Clement Lenglet describes it as the fixture that "freezes time" and believes this week's Clasico double-header could still define the seasons of both his own Barcelona, and Real Madrid.
The two clubs will meet twice in four days at the Santiago Bernabeu, on Wednesday in the second leg of their Copa del Rey semi-final and then on Saturday, in a battle of first against third in La Liga.
Even victory is unlikely to project Madrid back into the title race but for Santiago Solari's side, momentum is at stake, their steady, if not unwavering, resurgence poised for a potential double boost ahead of the campaign's decisive months.
Barcelona's priority may be the Champions League and their hold on La Liga too tight to shake off but it says something for the magnitude of the Clasico that Lenglet still feels its significance.
"This month is pivotal," he says, in an exclusive interview with AFP.
"There is the Champions League and these two games against Real, when we can qualify for a cup final and then gain or lose points on them in the league.
"We have to manage them properly. It could be pivotal for the rest of the season."
Madrid hold a slight advantage in the cup, having taken a creditable 1-1 draw from the opening leg last month at the Camp Nou.
Barca were without Lionel Messi, whose stunning hat-trick against Sevilla on Sunday was surely one of his best, but Madrid's showing confirmed their transformation from the broken team that were thrashed 5-1 by the Catalans in October.
"The dynamics are completely different now," says Lenglet. "These are the European champions. They have turned the tide."
Greatest grudge match
Madrid and Barca look under threat in the Champions League from the likes of Manchester City, Liverpool, Paris Saint-Germain, Juventus and Atletico. Yet in terms of quality, the Clasico remains football's greatest grudge match.
"As players, we are in our little bubble but when we come out, we realise it is a different game from the others because of the power it has around the world," Lenglet said. "It's a game that seems to freeze time."
Lenglet is in a position to appreciate it more than most. Only three seasons ago, the 23-year-old was playing for Nancy, the French club where he was first given his chance.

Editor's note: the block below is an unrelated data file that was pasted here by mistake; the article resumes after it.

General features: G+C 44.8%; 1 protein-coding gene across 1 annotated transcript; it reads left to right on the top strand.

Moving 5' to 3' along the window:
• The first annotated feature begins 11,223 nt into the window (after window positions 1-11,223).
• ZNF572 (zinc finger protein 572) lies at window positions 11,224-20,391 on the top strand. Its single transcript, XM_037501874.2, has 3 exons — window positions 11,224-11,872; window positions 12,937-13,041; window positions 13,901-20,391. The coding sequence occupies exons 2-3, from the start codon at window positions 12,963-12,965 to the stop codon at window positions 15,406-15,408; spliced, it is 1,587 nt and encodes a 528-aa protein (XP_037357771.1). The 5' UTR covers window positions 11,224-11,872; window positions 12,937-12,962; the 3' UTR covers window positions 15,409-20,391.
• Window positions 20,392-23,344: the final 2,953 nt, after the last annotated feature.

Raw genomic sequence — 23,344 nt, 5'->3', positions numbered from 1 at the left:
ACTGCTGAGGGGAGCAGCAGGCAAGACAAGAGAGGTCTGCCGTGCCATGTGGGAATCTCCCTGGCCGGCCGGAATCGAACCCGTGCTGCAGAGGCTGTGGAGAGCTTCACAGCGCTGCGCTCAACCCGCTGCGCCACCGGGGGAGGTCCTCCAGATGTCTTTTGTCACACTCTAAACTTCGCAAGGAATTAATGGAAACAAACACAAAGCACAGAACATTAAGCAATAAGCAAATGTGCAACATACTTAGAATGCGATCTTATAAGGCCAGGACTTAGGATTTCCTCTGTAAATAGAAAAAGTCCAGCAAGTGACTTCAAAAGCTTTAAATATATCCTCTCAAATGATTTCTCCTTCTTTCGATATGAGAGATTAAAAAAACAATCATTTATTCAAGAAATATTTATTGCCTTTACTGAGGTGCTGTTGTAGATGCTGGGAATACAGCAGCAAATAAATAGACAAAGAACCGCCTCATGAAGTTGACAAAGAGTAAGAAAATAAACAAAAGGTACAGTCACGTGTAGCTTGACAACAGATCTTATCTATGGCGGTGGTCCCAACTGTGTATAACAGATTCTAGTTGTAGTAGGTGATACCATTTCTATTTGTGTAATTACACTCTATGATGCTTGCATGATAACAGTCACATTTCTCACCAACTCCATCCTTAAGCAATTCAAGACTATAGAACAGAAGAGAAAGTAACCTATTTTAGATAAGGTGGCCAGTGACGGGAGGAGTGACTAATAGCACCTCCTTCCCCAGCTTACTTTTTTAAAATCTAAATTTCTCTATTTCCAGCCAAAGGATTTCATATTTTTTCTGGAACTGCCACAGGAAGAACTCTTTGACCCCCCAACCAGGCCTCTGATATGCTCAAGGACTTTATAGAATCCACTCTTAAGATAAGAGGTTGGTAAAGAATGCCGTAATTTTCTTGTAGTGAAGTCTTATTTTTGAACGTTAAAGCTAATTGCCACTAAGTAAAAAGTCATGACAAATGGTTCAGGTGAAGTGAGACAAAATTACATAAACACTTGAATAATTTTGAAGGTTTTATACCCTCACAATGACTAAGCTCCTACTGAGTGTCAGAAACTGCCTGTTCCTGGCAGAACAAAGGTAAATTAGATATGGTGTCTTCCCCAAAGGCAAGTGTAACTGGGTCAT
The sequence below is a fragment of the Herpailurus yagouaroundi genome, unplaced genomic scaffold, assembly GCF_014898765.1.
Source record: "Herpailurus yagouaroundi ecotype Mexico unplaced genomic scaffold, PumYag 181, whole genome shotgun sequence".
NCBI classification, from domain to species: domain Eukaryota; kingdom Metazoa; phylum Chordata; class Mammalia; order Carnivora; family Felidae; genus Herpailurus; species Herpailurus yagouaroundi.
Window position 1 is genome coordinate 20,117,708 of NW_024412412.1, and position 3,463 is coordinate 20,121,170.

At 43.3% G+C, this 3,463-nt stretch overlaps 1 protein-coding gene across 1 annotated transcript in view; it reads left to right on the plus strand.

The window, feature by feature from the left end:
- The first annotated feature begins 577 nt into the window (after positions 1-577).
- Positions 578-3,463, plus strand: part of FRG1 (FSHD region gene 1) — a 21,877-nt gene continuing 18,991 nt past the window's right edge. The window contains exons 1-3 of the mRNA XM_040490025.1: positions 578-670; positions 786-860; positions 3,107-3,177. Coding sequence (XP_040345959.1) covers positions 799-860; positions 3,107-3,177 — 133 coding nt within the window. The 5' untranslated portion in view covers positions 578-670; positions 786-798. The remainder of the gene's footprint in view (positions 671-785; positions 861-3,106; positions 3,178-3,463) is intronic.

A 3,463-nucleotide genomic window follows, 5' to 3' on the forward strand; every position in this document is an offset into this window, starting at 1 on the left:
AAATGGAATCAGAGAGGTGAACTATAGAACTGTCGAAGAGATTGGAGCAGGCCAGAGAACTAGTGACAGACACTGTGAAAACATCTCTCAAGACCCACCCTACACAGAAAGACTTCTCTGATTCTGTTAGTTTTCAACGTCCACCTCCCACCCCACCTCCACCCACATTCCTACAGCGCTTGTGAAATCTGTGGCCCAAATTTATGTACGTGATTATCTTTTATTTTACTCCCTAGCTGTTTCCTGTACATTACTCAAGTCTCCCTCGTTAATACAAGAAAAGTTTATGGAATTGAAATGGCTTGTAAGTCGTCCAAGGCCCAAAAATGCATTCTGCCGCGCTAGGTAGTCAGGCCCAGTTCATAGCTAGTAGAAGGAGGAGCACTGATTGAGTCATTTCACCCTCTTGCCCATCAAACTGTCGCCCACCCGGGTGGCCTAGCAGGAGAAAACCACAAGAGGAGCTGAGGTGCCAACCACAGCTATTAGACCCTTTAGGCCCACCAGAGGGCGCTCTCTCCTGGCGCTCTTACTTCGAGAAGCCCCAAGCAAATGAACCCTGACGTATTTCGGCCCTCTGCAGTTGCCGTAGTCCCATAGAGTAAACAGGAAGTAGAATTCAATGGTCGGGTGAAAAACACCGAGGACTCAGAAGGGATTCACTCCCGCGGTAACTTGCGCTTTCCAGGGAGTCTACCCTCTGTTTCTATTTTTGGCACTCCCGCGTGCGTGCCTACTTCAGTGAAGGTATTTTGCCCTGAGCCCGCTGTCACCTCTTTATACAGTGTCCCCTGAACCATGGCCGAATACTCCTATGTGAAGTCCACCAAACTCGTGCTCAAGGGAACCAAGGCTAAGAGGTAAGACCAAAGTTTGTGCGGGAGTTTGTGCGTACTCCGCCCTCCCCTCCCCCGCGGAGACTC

He spent 18 months at Sevilla, enough to persuade Barca to pay his 35.9 million-euro ($40.6 million) buy-out clause last summer.
"I could never have imagined I'd come so far so quickly," he says. "I went to Seville, and for me that was a big jump.
"No disrespect to Nancy, but they were worlds apart. To then be at Barcelona a year and a half later, I could never have imagined it."
He has been thrown in at the deep end, with Samuel Umtiti only just recovering from a knee injury, allowing Lenglet to be fast-tracked into the role of Gerard Pique's partner-in-chief.
Many are predicting a call-up to the France squad next month.
"We live with the best players in the world and that makes you learn quickly," Lenglet said.
"I'm more thoughtful now about when to release the ball, when to clear and when to keep it, when to be more patient. It's about managing the game."
It helps to have Messi too, Barcelona's captain fresh from scoring his 50th career hat-trick last weekend.
"I remember when I first arrived, he said hello, gave me a little hug - I felt immediately at ease," Lenglet said.
Messi may not play both games against Madrid, after being disrupted recently by a thigh strain, but his influence on youngsters like Lenglet is total.
"He is a technical leader," said Lenglet.
"On the field he makes the difference so often, in almost every game. He's a leader through his experience. He watches football, knows all types of football and has mastered it to perfection.
There's only one Messi and when he gives advice, you listen."